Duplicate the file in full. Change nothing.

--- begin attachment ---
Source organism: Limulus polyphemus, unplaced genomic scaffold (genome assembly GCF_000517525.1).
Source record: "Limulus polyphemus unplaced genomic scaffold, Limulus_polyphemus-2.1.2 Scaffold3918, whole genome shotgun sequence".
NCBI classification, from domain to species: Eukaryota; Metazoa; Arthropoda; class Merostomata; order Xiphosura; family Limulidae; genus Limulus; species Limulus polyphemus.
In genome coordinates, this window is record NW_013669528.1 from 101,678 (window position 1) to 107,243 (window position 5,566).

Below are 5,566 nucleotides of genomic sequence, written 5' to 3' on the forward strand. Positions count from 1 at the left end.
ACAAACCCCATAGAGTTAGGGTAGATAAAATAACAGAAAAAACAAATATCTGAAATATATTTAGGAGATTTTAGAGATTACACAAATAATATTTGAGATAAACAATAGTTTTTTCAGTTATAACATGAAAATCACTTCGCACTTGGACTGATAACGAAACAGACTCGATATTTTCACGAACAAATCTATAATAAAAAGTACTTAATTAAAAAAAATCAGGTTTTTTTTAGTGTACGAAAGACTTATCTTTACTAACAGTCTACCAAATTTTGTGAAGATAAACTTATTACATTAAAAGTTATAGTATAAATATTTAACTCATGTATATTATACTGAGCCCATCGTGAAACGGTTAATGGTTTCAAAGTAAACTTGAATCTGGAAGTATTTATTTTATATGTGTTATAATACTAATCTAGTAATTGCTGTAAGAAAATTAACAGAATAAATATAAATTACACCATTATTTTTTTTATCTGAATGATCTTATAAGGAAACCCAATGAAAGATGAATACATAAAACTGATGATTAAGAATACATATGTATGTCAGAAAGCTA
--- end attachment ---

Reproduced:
Source organism: Limulus polyphemus, unplaced genomic scaffold (genome assembly GCF_000517525.1).
Source record: "Limulus polyphemus unplaced genomic scaffold, Limulus_polyphemus-2.1.2 Scaffold3918, whole genome shotgun sequence".
NCBI classification, from domain to species: Eukaryota; Metazoa; Arthropoda; class Merostomata; order Xiphosura; family Limulidae; genus Limulus; species Limulus polyphemus.
In genome coordinates, this window is record NW_013669528.1 from 101,678 (window position 1) to 107,243 (window position 5,566).

Below are 5,566 nucleotides of genomic sequence, written 5' to 3' on the forward strand. Positions count from 1 at the left end.
ACAAACCCCATAGAGTTAGGGTAGATAAAATAACAGAAAAAACAAATATCTGAAATATATTTAGGAGATTTTAGAGATTACACAAATAATATTTGAGATAAACAATAGTTTTTTCAGTTATAACATGAAAATCACTTCGCACTTGGACTGATAACGAAACAGACTCGATATTTTCACGAACAAATCTATAATAAAAAGTACTTAATTAAAAAAAATCAGGTTTTTTTTAGTGTACGAAAGACTTATCTTTACTAACAGTCTACCAAATTTTGTGAAGATAAACTTATTACATTAAAAGTTATAGTATAAATATTTAACTCATGTATATTATACTGAGCCCATCGTGAAACGGTTAATGGTTTCAAAGTAAACTTGAATCTGGAAGTATTTATTTTATATGTGTTATAATACTAATCTAGTAATTGCTGTAAGAAAATTAACAGAATAAATATAAATTACACCATTATTTTTTTTATCTGAATGATCTTATAAGGAAACCCAATGAAAGATGAATACATAAAACTGATGATTAAGAATACATATGTATGTCAGAAAGCTA